Labour Unions Walk Out of Minimum Wage Negotiations

In a dramatic turn of events, the Nigeria Labour Congress (NLC) and Trade Union Congress (TUC) have walked out of ongoing negotiations over the national minimum wage with the Federal Government and the Organised Private Sector (OPS).

Angered by the Federal Government’s proposal of N48,000 as the new national minimum wage, the labour unions labeled the offer as “ridiculous” and far below acceptable standards. NLC President Joe Ajaero criticized the government for not taking the negotiations seriously.

“The Government’s proposal of a paltry N48,000 as the Minimum Wage not only insults the sensibilities of Nigerian workers but also falls significantly short of meeting our needs and aspirations,” Ajaero stated. “In contrast, the Organised Private Sector (OPS) proposed an initial offer of N54,000, though it is worth noting that even the least paid workers in the private sector receive N78,000 per month, as clearly stated by the OPS. This highlights the stark disparity between the proposed and prevailing standards and further demonstrates the unwillingness of Employers and Government to faithfully negotiate a fair National Minimum Wage for Workers in Nigeria.”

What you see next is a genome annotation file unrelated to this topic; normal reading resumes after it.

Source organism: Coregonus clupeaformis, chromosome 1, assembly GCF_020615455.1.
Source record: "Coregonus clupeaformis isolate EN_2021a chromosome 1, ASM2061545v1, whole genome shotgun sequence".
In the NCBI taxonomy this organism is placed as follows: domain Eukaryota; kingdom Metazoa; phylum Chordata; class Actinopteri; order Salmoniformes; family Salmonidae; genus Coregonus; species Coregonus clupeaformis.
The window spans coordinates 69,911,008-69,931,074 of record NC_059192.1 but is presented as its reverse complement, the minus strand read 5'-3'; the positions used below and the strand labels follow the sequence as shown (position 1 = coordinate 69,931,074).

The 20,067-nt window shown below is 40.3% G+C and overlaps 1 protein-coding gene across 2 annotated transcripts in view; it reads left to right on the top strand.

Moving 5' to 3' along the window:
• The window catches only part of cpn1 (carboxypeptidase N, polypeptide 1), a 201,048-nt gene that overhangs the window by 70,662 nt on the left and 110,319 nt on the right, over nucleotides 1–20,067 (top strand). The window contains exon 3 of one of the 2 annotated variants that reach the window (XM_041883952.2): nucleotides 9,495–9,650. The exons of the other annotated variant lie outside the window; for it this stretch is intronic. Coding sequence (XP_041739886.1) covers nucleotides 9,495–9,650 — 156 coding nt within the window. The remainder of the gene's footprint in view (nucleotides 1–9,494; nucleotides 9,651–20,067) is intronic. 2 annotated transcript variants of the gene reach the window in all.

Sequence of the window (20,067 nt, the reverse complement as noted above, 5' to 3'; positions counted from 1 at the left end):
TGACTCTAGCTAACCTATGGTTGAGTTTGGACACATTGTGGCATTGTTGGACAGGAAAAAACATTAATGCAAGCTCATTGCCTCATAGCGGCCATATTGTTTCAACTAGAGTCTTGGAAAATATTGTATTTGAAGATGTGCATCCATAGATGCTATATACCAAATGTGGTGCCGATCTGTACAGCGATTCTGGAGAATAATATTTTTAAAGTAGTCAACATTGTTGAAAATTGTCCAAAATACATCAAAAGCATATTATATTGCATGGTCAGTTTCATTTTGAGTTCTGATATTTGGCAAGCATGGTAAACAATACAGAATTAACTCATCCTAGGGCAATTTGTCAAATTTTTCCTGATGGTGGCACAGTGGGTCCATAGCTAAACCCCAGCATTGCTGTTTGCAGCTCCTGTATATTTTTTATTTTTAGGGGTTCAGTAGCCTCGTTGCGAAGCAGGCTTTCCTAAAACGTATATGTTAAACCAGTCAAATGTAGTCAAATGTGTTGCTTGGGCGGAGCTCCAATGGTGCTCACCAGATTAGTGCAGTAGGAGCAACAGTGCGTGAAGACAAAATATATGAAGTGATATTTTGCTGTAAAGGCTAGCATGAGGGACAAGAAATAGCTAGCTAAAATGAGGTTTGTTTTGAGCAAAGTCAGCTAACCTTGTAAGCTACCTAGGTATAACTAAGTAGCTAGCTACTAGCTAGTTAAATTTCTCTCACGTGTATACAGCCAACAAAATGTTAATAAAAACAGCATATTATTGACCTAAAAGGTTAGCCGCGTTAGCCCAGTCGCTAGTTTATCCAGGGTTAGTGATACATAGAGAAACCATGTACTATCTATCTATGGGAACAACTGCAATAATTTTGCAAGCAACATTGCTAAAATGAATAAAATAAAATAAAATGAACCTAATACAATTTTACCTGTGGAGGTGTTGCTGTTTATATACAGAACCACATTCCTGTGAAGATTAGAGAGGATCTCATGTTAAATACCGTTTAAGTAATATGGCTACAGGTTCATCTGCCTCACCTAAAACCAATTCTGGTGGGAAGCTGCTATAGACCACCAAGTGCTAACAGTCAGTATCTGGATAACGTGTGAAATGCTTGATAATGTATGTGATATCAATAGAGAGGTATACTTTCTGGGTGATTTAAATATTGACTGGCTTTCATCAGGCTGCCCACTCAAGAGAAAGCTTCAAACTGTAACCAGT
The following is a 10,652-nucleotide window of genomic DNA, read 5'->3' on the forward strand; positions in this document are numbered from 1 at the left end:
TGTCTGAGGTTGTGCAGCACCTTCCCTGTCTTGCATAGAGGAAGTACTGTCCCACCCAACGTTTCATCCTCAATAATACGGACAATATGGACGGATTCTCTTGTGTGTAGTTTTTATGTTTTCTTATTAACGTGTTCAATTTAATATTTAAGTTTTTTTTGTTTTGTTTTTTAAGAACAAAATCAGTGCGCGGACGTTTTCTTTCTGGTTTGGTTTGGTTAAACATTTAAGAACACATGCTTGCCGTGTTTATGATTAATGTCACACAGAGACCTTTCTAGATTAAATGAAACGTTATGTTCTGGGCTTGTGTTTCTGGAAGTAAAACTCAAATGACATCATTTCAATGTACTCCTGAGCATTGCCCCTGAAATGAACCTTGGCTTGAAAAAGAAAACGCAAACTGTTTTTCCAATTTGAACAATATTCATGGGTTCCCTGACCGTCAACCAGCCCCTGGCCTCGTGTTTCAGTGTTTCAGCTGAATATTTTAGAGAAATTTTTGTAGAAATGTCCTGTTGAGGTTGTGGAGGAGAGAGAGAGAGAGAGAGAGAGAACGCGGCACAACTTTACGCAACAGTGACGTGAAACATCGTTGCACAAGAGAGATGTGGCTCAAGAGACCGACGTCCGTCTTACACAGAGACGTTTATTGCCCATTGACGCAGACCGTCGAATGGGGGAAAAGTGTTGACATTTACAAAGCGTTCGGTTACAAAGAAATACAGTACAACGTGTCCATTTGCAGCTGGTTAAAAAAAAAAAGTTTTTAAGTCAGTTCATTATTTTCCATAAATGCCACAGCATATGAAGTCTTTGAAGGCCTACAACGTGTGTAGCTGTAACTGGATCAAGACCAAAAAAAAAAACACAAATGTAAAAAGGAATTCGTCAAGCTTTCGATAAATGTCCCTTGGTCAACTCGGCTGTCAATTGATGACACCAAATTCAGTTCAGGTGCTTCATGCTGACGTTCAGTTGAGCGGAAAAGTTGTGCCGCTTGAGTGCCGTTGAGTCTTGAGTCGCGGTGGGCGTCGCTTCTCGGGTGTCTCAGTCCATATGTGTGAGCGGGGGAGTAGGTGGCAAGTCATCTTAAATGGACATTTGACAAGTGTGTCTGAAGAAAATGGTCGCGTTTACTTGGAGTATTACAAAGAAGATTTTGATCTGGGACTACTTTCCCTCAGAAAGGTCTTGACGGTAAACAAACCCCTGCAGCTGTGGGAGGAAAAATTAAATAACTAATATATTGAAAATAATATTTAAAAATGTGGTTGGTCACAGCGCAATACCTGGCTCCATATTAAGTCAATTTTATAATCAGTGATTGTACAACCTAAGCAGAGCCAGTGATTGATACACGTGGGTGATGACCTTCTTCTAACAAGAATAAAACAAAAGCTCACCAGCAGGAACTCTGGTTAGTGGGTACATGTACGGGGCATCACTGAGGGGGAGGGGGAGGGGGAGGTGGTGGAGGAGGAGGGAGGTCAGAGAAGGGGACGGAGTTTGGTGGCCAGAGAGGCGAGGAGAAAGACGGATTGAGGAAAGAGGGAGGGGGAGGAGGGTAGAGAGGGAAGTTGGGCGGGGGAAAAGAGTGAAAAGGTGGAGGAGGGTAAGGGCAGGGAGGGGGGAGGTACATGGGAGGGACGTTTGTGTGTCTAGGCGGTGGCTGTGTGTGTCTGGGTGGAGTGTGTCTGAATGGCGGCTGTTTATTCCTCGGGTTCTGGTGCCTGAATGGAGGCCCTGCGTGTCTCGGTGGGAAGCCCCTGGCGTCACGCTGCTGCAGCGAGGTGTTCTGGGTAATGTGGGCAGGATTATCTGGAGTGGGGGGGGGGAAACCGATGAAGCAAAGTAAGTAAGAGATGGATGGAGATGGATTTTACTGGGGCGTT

Ajaero further condemned the government for failing to provide substantiated data to support their offer, arguing that this lack of transparency undermines the credibility of the negotiation process and erodes trust between the involved parties.

“As representatives of Nigerian workers, we cannot in good conscience accept a wage proposal that would result in a reduction in income for federal-level workers who are already receiving N30,000 as mandated by law, augmented by Buhari’s 40% Peculiar allowance (N12,000) and the N35,000 wage award, totaling N77,000,” the unions stated after the meeting. “Such a regressive step would undermine the economic well-being of workers and their families and is unacceptable in a National Minimum Wage Fixing process.”

The unions have given the government until the end of the month to arrive at a satisfactory decision, with Ajaero indicating that Labour will take decisive action if their ultimatum is not met.

The Trade Union Congress, represented at the meeting by Deputy President Tommy Okon, remains firm in its stance.

On May 1, the NLC and TUC had proposed a N615,000 minimum wage, citing the high cost of living as the basis for their demand.

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